Should a Deferred Tax Asset Be Considered an Intangible Asset?

Deferred tax assets and intangible assets make up an important part of small-business tax accounting. These two asset types are not synonymous. In fact, the majority of deferred tax assets are tangible assets, and accountants must treat them as such. The Internal Revenue Service provides detailed descriptions of both types of assets.

Intangible Assets

Intangible assets are assets that you cannot see or touch. Some assets such as stocks or bonds may seem intangible, but since they have a clear market value, the IRS does not view them as intangible. Assets such as cash, real estate, machinery and equipment are tangible, while assets such as patents, licenses and trademarks are intangible.

Deferred Tax Assets

Deferred tax assets are assets for which the holder does not need to pay taxes until a certain point. In most cases, deferred tax assets are considered tangible. For instance, IRAs and 401(k)s are deferred tax investment instruments that allow working people to save for retirement. The benefit of putting earnings into these investment instruments is that doing so allows working people to accrue wealth to provide for their needs upon retirement without paying taxes until they actually collect the money that they have accrued. Even though such assets are not taxable until withdrawal, they are still tangible assets because their value is easy to determine.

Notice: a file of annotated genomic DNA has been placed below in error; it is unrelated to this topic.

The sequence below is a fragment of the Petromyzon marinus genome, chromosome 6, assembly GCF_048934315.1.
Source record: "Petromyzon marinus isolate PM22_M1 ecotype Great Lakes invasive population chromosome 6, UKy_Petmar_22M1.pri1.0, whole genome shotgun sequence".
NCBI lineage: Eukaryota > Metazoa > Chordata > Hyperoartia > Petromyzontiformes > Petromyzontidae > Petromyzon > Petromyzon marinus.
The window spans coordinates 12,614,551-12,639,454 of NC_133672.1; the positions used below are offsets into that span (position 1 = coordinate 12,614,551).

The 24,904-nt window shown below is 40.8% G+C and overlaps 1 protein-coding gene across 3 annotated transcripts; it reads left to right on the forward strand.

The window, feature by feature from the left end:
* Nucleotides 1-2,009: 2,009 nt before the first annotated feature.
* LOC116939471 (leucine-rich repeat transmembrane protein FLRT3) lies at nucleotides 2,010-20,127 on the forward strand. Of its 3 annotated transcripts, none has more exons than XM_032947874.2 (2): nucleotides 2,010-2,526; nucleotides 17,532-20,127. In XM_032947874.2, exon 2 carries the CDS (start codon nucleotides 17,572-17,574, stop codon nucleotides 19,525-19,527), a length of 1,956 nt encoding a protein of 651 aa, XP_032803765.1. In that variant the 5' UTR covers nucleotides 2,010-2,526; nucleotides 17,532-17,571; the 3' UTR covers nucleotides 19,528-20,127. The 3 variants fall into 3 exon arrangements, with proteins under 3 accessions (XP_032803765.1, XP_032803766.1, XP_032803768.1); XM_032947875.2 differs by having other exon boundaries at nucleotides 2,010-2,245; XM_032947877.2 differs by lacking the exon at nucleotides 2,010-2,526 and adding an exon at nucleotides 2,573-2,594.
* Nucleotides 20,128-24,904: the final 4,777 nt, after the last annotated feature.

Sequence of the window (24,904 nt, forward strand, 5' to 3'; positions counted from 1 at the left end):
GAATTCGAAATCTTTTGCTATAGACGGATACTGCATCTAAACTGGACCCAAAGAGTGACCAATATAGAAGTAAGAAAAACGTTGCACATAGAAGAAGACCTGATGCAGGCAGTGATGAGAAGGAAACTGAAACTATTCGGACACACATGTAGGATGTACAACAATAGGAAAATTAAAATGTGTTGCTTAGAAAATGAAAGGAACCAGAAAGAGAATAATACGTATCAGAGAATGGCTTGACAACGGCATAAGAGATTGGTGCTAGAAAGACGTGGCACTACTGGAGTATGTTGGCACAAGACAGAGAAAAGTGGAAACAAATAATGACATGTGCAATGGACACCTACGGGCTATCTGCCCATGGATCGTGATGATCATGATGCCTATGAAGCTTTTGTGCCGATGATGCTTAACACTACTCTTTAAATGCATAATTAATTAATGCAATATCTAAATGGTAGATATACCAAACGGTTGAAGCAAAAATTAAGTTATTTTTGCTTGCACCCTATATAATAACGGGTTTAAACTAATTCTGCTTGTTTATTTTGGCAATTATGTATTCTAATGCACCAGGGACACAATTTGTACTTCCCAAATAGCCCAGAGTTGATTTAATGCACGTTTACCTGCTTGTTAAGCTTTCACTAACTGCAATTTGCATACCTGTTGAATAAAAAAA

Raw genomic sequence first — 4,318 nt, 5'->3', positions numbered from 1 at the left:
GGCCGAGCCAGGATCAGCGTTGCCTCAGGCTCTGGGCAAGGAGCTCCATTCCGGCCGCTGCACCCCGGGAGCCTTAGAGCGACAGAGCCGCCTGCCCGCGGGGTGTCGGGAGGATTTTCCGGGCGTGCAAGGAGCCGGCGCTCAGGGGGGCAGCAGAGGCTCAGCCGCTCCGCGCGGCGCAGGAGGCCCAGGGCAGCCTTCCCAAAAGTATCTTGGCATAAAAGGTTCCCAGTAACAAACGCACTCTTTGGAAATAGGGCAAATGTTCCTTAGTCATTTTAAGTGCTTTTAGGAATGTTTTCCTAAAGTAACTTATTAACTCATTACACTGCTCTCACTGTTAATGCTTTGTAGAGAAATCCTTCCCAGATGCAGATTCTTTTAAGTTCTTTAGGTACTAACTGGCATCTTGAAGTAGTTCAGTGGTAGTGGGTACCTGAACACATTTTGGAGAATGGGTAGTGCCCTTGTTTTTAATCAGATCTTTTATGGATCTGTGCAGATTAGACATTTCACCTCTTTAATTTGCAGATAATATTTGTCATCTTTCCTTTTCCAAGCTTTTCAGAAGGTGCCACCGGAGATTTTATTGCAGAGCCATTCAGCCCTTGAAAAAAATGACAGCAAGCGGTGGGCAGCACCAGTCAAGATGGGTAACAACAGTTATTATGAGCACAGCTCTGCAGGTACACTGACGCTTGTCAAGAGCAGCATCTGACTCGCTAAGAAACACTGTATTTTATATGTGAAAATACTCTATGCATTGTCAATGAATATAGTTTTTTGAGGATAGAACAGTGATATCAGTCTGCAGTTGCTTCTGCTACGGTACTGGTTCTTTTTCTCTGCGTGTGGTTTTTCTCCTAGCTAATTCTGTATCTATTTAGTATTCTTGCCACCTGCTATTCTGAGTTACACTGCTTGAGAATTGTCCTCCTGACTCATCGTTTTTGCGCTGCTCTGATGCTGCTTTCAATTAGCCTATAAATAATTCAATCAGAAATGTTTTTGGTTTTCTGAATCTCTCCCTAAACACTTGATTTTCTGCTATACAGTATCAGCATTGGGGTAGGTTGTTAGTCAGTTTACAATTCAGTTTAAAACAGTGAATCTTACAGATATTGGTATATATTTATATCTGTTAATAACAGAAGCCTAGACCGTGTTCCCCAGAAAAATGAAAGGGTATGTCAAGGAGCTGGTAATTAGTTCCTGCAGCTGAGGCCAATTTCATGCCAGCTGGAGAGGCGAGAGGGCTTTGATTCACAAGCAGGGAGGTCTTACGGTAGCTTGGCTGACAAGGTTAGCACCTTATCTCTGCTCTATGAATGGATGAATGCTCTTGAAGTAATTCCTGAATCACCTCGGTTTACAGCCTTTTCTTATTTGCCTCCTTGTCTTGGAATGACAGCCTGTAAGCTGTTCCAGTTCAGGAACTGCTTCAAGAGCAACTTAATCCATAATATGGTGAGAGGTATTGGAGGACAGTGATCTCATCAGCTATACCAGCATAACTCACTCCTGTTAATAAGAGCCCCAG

Tax Deductions

For tax purposes, the IRS allows parties that purchase intangible assets to deduct the value of some such assets as a business expense over a period based on that asset's useful life, usually 15 years. However, some intangible assets do not qualify, such as goodwill, workforce in place, copyrights or patents, unless the purchasing party made the purchase as a substantial part of a trade or business. Deferred tax assets are deductible for the investment term, but the holder must pay tax upon maturity or sale of the asset. Because of the intrinsic differences of the two asset types, accountants should not consider deferred assets to be intangible assets.

Balance Sheets

Intangible assets and deferred tax assets should typically show up separately on a balance sheet. Deferred tax assets, like assets such as cash accounts, stocks and bonds, should come under the heading of current assets, while itemized intangible assets should come under a separate heading altogether.